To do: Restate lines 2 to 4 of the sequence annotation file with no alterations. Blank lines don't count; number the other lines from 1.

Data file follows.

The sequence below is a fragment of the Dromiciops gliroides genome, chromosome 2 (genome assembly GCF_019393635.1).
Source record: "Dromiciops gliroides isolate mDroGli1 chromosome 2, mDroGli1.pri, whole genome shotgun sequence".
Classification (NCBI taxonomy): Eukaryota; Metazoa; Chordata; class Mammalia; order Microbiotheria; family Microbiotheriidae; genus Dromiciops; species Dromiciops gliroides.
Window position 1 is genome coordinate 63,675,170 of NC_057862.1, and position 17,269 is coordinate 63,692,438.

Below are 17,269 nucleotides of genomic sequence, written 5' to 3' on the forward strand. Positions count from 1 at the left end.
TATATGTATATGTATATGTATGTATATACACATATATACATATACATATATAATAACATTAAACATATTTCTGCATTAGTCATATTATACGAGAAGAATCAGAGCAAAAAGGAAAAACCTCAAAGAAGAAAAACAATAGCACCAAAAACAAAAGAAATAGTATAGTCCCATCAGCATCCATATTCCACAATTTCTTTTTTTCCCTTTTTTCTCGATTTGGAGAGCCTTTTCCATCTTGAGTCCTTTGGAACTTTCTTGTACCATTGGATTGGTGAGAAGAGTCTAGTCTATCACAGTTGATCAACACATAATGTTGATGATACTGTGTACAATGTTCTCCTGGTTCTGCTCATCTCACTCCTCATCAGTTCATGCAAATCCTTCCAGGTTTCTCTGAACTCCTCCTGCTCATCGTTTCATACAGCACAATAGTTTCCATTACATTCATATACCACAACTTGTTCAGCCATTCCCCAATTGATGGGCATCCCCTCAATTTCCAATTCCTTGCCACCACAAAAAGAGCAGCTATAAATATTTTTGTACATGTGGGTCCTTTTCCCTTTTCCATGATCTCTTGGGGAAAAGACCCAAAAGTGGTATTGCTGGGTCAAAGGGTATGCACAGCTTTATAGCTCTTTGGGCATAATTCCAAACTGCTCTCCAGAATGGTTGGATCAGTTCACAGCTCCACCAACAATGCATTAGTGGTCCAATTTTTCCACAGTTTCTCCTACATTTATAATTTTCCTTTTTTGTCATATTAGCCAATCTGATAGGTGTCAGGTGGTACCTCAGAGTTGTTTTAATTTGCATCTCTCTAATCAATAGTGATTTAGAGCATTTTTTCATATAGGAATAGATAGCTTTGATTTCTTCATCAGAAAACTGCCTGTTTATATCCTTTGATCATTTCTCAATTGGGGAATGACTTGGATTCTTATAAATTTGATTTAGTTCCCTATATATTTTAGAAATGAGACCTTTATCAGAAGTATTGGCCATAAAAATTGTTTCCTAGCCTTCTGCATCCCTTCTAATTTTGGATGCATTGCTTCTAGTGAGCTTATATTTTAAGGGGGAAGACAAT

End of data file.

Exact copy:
Source record: "Dromiciops gliroides isolate mDroGli1 chromosome 2, mDroGli1.pri, whole genome shotgun sequence".
Classification (NCBI taxonomy): Eukaryota; Metazoa; Chordata; class Mammalia; order Microbiotheria; family Microbiotheriidae; genus Dromiciops; species Dromiciops gliroides.
Window position 1 is genome coordinate 63,675,170 of NC_057862.1, and position 17,269 is coordinate 63,692,438.